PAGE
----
• At Door Creek Dental, there’s a heavy emphasis on patient relationships. Staff members are instructed to “treat each patient as you would your own parents,” says office manager Jill Korfmacher. Employees review each other annually and are trained across disciplines, resulting in a sense of ownership and empowerment. “Dr. Nicole Andersen and Dr. Scott Kirkpatrick are good and kind people,” says Korfmacher, “and that flows into the staff.”

4. Big Wild Communications

Number of employees: 6
Years in business: 9
Fun fact: Producers of radio shows Lunch Pail Logic and The Big Wild and coordinators of the Wisconsin Outdoor Education Expo.

• Big Wild Communications knows how to have fun while keeping the focus on the client. Employees have a wide range of experience in all areas of communication, from event planning to radio and video production, customer service training to public relations and even legislative consulting. As a staff they keep it candid, transparent and unified. “Internally,” says Shauna Breneman, director of public and media relations, “we are a family.”

5. EZ Office Products

Number of employees: 10
Years in business: 4 in Madison
Fun fact: Owned and operated by the Molz family since 1976, where founding father Bert Molz got his start in Philadelphia as BF Molz.

• It’s a simple philosophy—earn the confidence of customers one at a time, by providing good products at fair prices with unbeatable service—and it’s been working in Madison since 2006. Family values are the corporate culture and the heartbeat of EZ Office Products, now operated (and modeled) in Madison by husband and wife team Gary and Rose Molz.

Honorable Mentions

Three Madison-area companies that also scored big as Best Places to Work

CPM Marketing
Number of employees: 153
Years in business: 23
What they do: Health care customer relationship management for hospitals including database development, market analysis, strategic planning and targeted personal communications
Not to mention… Positive feedback from one appreciative employee of this family-owned and operated company: “I have been truly stunned by the level of trust and employee faithfulness at CPM. I have never before
completely agreed with a company for whom I work.” CPM trusted employees enough to share Best Places to Work results during Pizza Day, a popular lunchtime recognition of individual and company achievements. CPM also emphasizes community with a holiday food drive for Middleton Urban Ministry and team walkers in the Juvenile Diabetes Research Foundation fundraiser. 

GKA Research
Number of employees: 9 full-time, 4 part-time
Years in business: 6
What they do: Market research and consulting, including new product development, customer and consumer trends, green marketing and sustainability management
Not to mention… Last month GKA partnered with Ernst & Young and, leading a Germany-Wisconsin business exchange delegation to Berlin, Frankfurt and Munich exploring green jobs growth in energy, transportation, manufacturing and higher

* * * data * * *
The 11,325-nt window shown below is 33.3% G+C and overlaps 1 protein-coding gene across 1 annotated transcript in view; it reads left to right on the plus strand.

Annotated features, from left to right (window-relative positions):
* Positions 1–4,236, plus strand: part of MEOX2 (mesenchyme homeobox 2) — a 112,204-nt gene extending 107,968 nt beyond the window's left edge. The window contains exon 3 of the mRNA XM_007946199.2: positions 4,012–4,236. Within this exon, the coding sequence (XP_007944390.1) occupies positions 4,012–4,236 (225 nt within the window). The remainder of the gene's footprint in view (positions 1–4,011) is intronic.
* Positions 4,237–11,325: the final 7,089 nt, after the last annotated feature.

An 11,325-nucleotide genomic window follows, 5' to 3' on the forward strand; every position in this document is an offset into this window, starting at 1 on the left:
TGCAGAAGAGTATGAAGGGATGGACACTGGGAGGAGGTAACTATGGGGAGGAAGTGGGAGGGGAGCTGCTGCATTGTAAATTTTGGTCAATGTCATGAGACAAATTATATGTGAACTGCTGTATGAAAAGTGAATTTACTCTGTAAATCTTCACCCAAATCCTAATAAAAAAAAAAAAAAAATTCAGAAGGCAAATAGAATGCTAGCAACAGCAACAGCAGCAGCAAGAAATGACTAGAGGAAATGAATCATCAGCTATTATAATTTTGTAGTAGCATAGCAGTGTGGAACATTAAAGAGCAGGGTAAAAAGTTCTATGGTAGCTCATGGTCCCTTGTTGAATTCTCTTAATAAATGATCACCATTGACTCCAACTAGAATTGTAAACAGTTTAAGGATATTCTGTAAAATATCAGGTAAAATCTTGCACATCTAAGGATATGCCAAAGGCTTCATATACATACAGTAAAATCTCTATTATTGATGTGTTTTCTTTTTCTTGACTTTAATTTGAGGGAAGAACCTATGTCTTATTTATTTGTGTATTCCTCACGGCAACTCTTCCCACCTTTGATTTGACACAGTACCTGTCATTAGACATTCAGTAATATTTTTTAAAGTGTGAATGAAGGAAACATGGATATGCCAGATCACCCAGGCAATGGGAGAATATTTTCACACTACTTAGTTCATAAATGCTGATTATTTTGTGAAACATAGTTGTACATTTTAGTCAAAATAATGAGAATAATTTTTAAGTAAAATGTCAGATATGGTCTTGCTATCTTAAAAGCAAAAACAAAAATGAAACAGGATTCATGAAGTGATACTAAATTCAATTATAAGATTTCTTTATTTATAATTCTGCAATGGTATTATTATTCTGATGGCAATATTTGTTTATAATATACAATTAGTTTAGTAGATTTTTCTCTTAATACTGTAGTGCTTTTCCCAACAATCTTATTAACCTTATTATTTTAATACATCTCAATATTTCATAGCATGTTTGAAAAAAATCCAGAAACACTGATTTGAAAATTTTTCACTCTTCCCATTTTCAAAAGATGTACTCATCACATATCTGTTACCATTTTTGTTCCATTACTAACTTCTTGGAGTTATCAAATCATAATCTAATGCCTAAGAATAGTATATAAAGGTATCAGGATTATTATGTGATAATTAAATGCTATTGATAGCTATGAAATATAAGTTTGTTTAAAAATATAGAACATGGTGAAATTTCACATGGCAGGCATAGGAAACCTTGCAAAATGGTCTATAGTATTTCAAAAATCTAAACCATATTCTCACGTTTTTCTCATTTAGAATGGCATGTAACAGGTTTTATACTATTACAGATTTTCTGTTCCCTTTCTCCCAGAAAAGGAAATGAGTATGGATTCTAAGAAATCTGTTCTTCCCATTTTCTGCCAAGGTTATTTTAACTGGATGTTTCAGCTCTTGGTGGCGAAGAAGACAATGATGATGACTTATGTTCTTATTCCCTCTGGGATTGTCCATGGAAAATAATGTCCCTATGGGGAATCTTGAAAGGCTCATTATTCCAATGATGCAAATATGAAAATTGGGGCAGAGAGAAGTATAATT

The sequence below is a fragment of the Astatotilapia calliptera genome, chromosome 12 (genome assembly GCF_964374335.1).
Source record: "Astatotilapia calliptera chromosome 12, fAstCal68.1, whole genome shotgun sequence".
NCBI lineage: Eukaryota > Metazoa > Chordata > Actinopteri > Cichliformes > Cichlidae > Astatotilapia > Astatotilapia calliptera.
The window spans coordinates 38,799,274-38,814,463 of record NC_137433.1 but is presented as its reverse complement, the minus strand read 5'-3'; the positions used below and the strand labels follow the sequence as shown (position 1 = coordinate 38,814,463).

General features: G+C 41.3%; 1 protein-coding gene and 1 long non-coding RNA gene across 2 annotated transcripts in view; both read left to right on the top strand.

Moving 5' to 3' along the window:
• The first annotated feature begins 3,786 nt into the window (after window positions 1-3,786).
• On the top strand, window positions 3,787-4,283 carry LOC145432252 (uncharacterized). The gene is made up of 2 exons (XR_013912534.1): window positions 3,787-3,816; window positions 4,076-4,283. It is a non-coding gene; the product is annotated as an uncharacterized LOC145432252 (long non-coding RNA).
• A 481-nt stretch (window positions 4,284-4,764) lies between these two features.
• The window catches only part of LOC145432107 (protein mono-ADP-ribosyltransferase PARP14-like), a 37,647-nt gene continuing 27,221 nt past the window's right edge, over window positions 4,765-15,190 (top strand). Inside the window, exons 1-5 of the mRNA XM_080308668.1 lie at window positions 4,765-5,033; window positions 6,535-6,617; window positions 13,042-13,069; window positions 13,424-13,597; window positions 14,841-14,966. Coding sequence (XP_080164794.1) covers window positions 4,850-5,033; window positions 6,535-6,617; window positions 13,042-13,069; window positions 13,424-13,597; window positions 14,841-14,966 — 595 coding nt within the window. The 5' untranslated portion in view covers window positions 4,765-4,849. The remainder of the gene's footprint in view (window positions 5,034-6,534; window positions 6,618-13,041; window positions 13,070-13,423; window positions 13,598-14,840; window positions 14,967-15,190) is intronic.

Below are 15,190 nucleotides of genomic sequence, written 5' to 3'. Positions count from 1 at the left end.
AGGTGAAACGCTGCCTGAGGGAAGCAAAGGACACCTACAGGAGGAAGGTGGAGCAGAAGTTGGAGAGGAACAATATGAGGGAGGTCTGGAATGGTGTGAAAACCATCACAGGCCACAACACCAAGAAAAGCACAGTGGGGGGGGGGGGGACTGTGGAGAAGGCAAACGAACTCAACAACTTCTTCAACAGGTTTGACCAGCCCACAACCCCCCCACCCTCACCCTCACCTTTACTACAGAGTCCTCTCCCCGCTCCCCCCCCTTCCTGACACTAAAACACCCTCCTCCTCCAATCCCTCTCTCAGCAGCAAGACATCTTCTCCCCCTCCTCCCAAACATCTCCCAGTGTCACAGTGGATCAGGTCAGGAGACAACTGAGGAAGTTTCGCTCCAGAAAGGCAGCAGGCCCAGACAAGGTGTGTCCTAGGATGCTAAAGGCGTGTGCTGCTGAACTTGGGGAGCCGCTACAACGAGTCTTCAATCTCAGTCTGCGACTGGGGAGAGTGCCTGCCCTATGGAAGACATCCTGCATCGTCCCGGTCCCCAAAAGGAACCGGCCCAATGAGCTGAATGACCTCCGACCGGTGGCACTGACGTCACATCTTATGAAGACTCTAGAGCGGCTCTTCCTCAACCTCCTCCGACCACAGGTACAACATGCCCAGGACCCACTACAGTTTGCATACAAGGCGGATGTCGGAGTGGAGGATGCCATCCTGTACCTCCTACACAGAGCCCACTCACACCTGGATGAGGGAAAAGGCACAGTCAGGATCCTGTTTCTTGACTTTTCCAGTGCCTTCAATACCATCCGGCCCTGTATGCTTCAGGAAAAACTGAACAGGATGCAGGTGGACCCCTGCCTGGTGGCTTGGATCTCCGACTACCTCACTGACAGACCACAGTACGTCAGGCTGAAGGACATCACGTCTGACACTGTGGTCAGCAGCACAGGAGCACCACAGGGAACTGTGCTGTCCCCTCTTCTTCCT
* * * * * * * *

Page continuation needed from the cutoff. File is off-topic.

education. The trip included meetings with top-level cabinet members, embassy officials, business and civic leaders. And perks like full health, dental and optical coverage and unlimited vacation (no joke) add serious value to the young company’s forward-minded mission.

Miron Construction
Number of employees: 1,200 (approximately 290 full-time in Dane County; headquartered in Neenah, Wisconsin)
Years in business: 92
What they do: Construction management, design-build, industrial services, pre-construction and general contracting
Not to mention… In addition to paid health insurance, company plans include discretionary bonus, pension (remember those?), profit sharing, 401(K) and a fitness center. New this year: a comprehensive health assessment, valued at $1,500 per person, completely
covered by insurance and open to both employees and spouses. That a business could potentially spend millions on a wellness plan if every employee and spouse takes part speaks to all sorts of smart bottom lines. 

Brennan Nardi


Madison Magazine and Live at Five’s Best Places to Work is based on an employee-engagement framework developed by Next Generation Consulting.

Forty companies reached the fifty-percent survey response rate for eligibility.

Employees were asked to rate their employer in a forty-question, web-based survey that measures companies in these six “areas of engagement”:

1) Trust
Working in an environment where information is shared and people act with integrity and respect

2) Management
Working with supervisors and managers who lead, guide and give feedback to individuals and teams

3) Development
Having opportunities to learn and grow

4) Rewards
Being compensated and appreciated according to one’s performance and contribution to an organization

5) Connection
Feeling a part of something bigger; working for more than just a paycheck

6) Life-Work Balance
Having flexibility to pursue their career and a life outside of work

The ten winning companies for 2010 were chosen because they ranked the highest—over 85 percent—in all six dimensions of employee engagement.

Maggie Ginsberg-Schutz is a contributing writer to Madison Magazine.